Summary judgment can be an invaluable tool for individuals who lose their job. Unlike the traditional litigation route, trudging labouriously through mediation and discoveries to trial, it allows for expedient and cost-effective resolution of straightforward employment disputes.
Rule 20 of the Ontario Rules of Civil Procedure provides for summary judgement "where there is no genuine issue requiring a trial." Last year, following amendments to the rule, the Supreme Court in Hryniak v. Mauldin revisited its application and confirmed that it "must be granted whenever there is no genuine issue requiring a trial."
Building on this, the Ontario Court of Appeal has stated that:
A straight-forward claim for wrongful dismissal without cause...strikes me as the type of case usually amenable to a Rule 20 summary judgment motion. (Arnone v. Best Theratronics Ltd.)
Accordingly, it is now settled law that where an individual loses his/her job and the only issue is the appropriate amount of severance and whether they have made efforts to find re-employment, summary judgment should be automatic.
This is good news for individuals - they can avoid mediation, discoveries, and trial, with the associated costs, stress and wasted time, and have the matter resolved quickly and at a much lower cost.
Two recent cases illustrate the powerful benefits this tool provides to recently dismissed individuals:
Mr. Markoulakis was 65 years old and had been employed by SNC Lavalin for just over 40 years when he was dismissed from his position as a Senior Civil Engineer. He was dismissed with 34 weeks' pay (the minimum legal amount in Ontario for someone with his tenure).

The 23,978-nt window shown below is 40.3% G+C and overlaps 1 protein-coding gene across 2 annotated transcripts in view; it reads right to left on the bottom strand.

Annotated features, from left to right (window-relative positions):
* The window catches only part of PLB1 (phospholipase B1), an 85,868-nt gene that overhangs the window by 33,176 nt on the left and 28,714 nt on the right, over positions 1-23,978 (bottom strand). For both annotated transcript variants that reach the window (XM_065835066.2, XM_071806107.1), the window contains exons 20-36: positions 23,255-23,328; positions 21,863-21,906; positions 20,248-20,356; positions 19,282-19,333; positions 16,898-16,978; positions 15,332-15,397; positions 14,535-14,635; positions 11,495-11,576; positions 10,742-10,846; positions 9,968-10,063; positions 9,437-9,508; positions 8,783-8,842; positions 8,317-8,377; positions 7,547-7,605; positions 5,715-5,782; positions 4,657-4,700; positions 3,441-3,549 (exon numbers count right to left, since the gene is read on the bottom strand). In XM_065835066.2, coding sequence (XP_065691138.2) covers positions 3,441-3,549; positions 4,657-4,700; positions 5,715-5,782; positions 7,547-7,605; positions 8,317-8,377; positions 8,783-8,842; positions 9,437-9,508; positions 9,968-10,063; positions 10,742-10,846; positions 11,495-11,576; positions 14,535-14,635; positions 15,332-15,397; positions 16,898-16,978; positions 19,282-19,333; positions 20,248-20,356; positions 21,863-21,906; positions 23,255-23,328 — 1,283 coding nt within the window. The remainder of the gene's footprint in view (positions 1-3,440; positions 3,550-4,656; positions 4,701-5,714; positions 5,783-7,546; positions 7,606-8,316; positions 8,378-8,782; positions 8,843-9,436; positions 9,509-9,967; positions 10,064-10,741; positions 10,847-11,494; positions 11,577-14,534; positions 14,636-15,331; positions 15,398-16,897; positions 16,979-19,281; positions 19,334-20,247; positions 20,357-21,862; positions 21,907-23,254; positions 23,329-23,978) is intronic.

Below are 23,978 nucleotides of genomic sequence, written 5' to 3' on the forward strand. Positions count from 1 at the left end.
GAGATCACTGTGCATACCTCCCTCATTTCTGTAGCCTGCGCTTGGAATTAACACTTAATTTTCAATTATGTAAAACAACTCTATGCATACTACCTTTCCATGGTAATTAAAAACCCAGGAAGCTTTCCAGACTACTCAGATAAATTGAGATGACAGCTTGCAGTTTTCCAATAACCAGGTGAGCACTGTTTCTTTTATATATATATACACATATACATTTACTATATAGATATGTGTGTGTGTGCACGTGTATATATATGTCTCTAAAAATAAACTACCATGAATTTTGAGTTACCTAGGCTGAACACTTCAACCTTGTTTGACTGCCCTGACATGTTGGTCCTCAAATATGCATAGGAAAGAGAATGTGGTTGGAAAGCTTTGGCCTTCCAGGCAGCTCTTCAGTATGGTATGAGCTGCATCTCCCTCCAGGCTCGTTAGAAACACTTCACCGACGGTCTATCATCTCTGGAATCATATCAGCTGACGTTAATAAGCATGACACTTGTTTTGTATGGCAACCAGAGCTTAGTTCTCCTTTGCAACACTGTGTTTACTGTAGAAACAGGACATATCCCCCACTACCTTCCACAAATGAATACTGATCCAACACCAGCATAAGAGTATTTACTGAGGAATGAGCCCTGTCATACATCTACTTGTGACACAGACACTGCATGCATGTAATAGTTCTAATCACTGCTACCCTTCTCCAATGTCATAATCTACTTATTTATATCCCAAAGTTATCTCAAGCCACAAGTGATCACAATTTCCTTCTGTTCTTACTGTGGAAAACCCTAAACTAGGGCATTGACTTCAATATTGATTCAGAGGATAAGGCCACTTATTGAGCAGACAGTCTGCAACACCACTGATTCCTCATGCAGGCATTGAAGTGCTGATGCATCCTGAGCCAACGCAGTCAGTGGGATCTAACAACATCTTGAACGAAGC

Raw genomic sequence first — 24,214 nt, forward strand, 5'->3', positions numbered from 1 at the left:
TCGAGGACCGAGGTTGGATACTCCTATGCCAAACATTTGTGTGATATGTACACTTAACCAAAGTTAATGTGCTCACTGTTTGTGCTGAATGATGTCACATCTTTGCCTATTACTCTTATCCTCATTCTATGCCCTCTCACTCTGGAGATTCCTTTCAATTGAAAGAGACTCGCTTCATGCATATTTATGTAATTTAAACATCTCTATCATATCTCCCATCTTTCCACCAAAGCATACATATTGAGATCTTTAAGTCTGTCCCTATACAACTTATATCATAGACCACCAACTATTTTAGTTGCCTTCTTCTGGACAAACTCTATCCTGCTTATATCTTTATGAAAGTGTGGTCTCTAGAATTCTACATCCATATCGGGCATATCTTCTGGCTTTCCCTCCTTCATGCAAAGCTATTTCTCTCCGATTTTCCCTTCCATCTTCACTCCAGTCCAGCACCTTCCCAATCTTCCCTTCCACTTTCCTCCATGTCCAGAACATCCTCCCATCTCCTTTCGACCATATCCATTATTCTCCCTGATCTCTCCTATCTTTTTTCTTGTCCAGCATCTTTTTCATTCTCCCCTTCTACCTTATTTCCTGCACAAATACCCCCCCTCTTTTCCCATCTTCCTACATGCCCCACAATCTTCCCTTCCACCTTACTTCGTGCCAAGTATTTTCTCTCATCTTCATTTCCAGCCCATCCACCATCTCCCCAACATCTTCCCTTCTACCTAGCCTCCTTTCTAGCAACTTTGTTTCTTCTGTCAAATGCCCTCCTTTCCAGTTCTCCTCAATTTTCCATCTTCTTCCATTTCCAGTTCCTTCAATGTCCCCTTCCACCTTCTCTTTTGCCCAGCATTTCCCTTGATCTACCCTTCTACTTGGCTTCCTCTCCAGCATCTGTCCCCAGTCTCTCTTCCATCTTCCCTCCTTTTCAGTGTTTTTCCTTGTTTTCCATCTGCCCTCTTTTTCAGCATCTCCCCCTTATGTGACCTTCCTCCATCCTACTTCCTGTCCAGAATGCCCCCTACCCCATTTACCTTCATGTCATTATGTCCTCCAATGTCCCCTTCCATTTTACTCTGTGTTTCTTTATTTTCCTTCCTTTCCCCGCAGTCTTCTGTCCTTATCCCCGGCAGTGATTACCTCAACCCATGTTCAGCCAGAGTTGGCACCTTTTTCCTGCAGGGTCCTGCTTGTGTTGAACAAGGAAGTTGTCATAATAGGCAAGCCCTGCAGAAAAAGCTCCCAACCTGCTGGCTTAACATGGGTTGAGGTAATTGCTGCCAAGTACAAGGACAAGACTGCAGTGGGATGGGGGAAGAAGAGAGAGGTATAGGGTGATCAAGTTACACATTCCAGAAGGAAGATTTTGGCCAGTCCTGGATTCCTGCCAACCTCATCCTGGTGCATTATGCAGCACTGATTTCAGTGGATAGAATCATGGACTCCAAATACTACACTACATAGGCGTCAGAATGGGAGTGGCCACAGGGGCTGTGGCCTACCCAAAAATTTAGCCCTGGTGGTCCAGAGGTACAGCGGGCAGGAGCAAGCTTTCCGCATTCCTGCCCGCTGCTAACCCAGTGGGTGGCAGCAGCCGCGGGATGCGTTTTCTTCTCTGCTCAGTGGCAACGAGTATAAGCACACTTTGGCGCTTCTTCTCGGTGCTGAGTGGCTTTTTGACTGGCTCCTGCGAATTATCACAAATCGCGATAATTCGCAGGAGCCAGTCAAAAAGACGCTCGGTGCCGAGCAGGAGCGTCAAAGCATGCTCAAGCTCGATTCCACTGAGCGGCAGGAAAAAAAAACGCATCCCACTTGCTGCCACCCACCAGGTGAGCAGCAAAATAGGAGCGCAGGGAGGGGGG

Mr. Markoulakis sought his entitlement to greater severance, and brought a summary judgement motion. He was successful in so doing and was awarded 27 months of pay in lieu of notice by the judge. To read more on this case, see our earlier article here.
Mr. Paquette was 49 years old and had worked for TeraGo for just over 14 years when he lost his job. At summary judgment he was awarded $163,267.90 - representing 17 months of salary and benefits.
This decision is important for two further reasons:
- It highlights how summary judgment can avoid a year or more of litigation, and quickly get severance for a dismissed individual. Mr. Paquette was dismissed on November 25, 2015. Within 6 months, his matter had been addressed through summary judgment.
- It confirms that the court can grant judgment prior to the expiry of the reasonable notice period - as in this case, the court awarded 17 months of pay in lieu of reasonable, despite the fact that Mr. Paquette had only been out of work for 7 months at the time. In so doing the court opined:
TeraGo shall forthwith pay Mr. Paquette damages of $163,267.90 less any taxes or funds it is statutorily obliged to hold back or remit.
Mr. Paquette may utilize the funds as he sees fit, but he must account for any mitigatory earnings for the balance of the reasonable notice period.
If you lose your job, we are available to help you quickly enforce your rights and receive the severance to which you entitled. Please contact us at: 613-238-4430 or email@example.com